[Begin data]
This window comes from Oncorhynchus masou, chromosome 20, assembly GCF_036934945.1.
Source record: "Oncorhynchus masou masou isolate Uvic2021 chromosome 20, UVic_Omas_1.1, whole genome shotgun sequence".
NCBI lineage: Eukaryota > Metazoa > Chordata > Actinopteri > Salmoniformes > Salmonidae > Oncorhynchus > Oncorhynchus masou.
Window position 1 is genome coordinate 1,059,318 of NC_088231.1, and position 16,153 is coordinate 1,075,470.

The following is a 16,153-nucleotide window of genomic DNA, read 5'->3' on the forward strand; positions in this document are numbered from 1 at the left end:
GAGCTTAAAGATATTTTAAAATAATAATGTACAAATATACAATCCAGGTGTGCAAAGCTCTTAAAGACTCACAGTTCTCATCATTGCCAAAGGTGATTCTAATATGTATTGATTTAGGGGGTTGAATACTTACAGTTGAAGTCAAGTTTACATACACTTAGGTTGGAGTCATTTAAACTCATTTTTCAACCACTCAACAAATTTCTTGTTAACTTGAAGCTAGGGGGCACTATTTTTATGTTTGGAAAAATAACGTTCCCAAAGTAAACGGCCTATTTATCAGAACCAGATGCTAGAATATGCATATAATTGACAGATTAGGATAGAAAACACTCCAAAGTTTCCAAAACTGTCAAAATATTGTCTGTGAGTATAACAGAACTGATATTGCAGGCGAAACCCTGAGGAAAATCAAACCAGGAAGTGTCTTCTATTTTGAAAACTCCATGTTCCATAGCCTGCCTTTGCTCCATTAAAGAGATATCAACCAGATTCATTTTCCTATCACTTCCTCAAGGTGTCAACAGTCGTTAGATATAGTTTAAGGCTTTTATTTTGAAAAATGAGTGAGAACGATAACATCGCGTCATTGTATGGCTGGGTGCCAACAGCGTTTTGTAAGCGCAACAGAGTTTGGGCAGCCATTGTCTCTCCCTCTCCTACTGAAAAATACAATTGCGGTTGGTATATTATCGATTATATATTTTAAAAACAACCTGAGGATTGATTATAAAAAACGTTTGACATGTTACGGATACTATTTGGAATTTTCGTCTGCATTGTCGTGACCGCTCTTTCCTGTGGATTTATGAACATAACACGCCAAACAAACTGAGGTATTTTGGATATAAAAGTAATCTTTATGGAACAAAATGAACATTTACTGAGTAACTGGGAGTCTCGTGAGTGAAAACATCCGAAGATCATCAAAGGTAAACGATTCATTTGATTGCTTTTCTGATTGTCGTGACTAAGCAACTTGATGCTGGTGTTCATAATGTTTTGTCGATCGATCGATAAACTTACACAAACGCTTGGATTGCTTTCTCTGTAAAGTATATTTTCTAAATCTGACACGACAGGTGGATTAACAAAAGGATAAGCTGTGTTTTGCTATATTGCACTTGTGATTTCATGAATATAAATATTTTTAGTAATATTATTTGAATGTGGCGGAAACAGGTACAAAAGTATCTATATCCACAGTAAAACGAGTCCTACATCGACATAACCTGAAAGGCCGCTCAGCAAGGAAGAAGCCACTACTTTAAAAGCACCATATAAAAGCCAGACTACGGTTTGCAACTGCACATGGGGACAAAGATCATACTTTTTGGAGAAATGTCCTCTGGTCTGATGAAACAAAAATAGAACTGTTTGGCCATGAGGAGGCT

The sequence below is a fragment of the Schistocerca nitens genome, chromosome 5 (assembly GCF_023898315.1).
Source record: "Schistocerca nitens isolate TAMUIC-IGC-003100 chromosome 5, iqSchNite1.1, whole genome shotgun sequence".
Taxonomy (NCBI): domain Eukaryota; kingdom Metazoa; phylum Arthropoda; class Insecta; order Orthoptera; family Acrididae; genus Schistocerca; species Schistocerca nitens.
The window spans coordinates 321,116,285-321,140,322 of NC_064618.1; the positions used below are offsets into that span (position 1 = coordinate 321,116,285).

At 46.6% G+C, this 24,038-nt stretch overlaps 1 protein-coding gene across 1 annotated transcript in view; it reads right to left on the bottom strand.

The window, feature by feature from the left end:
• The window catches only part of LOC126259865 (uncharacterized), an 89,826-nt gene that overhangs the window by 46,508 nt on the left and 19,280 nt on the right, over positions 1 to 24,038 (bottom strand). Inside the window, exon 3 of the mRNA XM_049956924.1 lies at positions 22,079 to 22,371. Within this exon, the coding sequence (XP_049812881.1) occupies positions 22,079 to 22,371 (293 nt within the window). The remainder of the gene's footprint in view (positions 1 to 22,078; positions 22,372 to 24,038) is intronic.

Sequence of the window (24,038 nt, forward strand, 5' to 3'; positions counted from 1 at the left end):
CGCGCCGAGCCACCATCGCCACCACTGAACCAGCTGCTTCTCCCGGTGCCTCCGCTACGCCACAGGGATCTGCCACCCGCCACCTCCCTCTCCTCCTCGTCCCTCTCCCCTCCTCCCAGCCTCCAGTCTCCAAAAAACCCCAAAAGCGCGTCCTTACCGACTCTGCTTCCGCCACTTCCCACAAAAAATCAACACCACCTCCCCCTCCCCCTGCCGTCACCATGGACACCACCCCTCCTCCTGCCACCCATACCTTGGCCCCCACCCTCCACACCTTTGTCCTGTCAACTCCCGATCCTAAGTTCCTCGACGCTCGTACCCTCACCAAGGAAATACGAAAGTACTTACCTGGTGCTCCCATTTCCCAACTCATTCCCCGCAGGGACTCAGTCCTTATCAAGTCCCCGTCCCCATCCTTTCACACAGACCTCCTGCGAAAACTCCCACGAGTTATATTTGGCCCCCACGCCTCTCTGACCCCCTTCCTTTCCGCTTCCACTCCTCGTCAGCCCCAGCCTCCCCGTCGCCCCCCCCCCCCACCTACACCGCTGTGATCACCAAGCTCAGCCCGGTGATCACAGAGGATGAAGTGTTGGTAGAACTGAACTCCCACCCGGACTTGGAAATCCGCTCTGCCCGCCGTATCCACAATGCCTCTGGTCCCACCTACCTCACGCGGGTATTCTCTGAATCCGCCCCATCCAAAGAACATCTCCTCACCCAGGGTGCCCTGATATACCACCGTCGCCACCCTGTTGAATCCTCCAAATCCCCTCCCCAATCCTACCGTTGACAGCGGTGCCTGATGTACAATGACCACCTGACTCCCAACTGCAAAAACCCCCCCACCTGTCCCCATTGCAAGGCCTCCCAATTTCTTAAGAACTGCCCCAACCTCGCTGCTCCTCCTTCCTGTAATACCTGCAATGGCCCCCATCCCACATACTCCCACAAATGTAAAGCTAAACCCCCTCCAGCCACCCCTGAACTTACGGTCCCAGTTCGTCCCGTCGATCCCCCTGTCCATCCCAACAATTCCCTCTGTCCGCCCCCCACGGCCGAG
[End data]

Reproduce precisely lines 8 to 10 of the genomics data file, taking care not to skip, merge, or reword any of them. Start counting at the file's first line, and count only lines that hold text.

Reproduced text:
Source record: "Schistocerca nitens isolate TAMUIC-IGC-003100 chromosome 5, iqSchNite1.1, whole genome shotgun sequence".
Taxonomy (NCBI): domain Eukaryota; kingdom Metazoa; phylum Arthropoda; class Insecta; order Orthoptera; family Acrididae; genus Schistocerca; species Schistocerca nitens.
The window spans coordinates 321,116,285-321,140,322 of NC_064618.1; the positions used below are offsets into that span (position 1 = coordinate 321,116,285).